Christmas is the celebration of Life Himself entering the world to overcome the death and decay that surround us. So it only makes sense that Christmas should be life-giving, not soul-killing. The rest of the year might have dragged you through the mud, but you can still use your Christmas to seek restoration and wholeness. Here are seven ideas on how:
1. Spotlight grace.
For Santa, presents depend on being more nice than naughty. But for God, his gift of Jesus came to us despite us being enemy combatants opposing him and his ways. In other words, his gift is really a gift. It’s a free gift, not payment. It’s grace. At Christmas, we give and share and invite, regardless of whether the recipient deserves it—because at the very core of God’s being he is bursting and overflowing with a can’t-be-contained and can’t-be-stopped grace.
Make sure the people in your life don’t misunderstand why you’re giving to them. It’s not because you have to. It’s not because they’re perfect. It’s because this is a season of celebrating grace by enacting grace. So when you give presents give them freely, based on grace. When you give thanks for meals, voice your thanks for grace. Have conversations about grace. Tell your family about grace. Rant about grace. Praise God as you stand in awe of grace.
2. Care for your own heart.
Whether you’re away from your home, running on a tight schedule, seeing people who may drain you, or are simply overwhelmed with busyness, the season’s distractions can leave your heart less than worshipful. So prioritize time for prayer and reflection. Protect a few quiet, unhurried moments for sincere prayer. Wake up early or stay up late or sneak off in the middle of the day—but make a way to celebrate God’s great love for you and this world. Just a few minutes can transform your Christmas from humdrum towards God to exultant.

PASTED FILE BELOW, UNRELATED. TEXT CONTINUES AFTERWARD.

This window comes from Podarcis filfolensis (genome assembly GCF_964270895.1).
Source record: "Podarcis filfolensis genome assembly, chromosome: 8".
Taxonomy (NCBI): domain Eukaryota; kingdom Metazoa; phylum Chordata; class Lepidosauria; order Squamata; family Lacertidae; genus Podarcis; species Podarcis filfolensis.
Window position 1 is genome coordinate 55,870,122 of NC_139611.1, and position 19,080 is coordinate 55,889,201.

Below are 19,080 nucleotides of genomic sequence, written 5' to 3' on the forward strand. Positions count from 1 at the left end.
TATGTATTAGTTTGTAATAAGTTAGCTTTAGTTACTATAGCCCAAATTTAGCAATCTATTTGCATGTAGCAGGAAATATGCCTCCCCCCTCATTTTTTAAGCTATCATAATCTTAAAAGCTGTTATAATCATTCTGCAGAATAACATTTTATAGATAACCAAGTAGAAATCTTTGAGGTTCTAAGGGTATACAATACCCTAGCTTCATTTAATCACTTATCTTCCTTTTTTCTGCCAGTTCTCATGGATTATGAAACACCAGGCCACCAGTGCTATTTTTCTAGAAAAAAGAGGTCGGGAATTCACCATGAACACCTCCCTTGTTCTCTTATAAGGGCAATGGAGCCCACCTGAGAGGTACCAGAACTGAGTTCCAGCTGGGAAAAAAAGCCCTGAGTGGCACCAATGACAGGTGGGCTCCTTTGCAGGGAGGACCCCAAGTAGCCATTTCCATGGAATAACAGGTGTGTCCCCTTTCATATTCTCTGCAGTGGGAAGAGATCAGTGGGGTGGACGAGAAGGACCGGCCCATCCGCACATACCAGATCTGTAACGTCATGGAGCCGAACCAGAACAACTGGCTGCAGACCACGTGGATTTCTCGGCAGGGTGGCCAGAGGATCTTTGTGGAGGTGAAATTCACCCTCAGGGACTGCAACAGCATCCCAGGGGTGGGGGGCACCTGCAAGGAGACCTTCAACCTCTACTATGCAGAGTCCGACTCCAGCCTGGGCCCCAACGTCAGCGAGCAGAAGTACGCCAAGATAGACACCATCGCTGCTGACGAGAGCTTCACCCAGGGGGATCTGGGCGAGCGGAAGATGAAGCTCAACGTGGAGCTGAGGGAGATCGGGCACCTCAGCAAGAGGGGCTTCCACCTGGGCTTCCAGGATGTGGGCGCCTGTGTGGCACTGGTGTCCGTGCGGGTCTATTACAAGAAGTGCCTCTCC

3. Re-tell the story.
Gather your family or friends or whoever will listen, and read the story of Jesus’ birth. Read Matthew 1 and 2 or Luke 1 and 2, or go philosophical and read the beautiful praises in John 1:1-18 or Colossians 1:15-20. As you read, especially if you’re doing it with kids, share your own wonder at God becoming human. Read slowly enough that you can process and reflect—your listeners will appreciate it too.
4. Sing great Christmas carols.
Or at least listen to them. And as you do, listen to the beauty of the content—so many of these songs tell the story so well. Sing with your lips, yes, but more importantly sing with your whole heart!
Many classic Christmas songs (“O Holy Night”, “Joy to the World”, etc.) are great. But if you’re looking for something new, check out Josh Garrels’s free Christmas album here. Tons of folks around here at Redemption love it.
5. Engage with your church.
It’s good to see your family on Christmas. But don’t forget your church people. You don’t need official events to engage with them. You don’t even need to be in the same city to engage with them. Send a text or a snap, remind them of your love for them and nurture your spiritual family. They may need you more than you realize this Christmas.
6. Build His kingdom.
Jesus teaches that we can look to our treasures to see where our hearts are. That’s true even at Christmas. We want our hearts to be set on His kingdom and not ours, so we’ve challenged ourselves at Redemption to spend at least as much money, time, and energy on His kingdom as ours this Christmas season.
7. Join us!
We have two great candlelight services on Christmas Eve, at 5p and 11p. The 5p will be boisterous, fun, full of songs, and kid-friendly. The 11p will be a bit more intimate--and it'll be one of our favorite services all year long. Both will help you worship our God who became human. We'd love to see you there. Bring everyone you know that might need Jesus too.
If you need a good way to invite them, maybe you can send them this page that has more info.